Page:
Magazine article Times Educational Supplement

Obituary - Ray Honeyford - 1934-2012: News

Magazine article Times Educational Supplement

Obituary - Ray Honeyford - 1934-2012: News

Article excerpt

Before the Honeyford Affair, Ray Honeyford was simply the mild- mannered head of a Bradford middle school.

The scandal that would bear his name broke in 1984, when he published an article claiming that multiculturalism was adversely affecting pupils' education. Immediately he became a hero to the political right, the embodiment of evil to the left. Parents picketed his school; death threats followed. His teaching career was over.

Raymond Honeyford was born in Manchester in February 1934, the son of a wounded war veteran. Ray, his parents and his 10 siblings, six of whom died in childhood, lived in a terraced house with no inside toilet and no books.

Having failed his 11-plus, Ray left school at 15. Working in an office during the day, he trained as a teacher in the evening. Later, he took an MA in linguistics at Lancaster University.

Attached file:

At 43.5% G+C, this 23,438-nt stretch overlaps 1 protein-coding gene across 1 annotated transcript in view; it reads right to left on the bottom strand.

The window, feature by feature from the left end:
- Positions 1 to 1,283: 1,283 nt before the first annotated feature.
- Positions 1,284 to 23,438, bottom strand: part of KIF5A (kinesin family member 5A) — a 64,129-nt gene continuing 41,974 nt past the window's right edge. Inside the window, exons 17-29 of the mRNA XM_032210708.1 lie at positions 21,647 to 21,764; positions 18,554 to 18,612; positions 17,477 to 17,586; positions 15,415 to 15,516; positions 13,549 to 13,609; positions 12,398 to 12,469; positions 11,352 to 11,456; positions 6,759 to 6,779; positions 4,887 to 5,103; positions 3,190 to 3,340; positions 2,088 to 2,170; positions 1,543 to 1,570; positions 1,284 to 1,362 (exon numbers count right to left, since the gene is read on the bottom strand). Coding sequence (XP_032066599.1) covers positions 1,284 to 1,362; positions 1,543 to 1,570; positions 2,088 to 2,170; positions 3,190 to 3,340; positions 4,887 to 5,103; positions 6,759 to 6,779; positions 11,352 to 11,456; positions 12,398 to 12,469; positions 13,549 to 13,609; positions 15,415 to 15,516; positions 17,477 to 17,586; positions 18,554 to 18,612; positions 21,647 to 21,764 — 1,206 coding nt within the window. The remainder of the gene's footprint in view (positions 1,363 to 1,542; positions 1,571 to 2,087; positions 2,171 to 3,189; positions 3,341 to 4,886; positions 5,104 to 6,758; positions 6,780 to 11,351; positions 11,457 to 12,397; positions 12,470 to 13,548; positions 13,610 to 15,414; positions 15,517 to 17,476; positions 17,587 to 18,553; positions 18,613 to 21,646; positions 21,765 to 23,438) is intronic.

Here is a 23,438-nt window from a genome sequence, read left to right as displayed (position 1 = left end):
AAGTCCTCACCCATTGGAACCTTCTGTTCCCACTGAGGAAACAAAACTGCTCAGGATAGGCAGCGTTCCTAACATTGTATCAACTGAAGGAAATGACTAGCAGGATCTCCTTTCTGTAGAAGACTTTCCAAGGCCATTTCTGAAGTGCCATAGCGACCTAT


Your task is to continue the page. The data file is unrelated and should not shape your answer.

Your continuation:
His career, at a succession of Manchester secondaries, was devoted to disadvantaged pupils: education, he believed, could transform their lives, as it had transformed his own. In 1981 he was appointed head of Drummond Middle School in Bradford, where more than 90 per cent of the pupils were Asian.

His first brush with controversy came a year later, when he wrote an article for TES. In it, he attacked the policy of multiculturalism, which encouraged pupils to retain their heritage culture and language, even at the expense of a shared British identity.

Two years later, he published a piece in The Salisbury Review. In language that, at very best, was injudicious - "the hysterical political temperament of the Indian subcontinent" - he condemned political correctness as effective censorship. …

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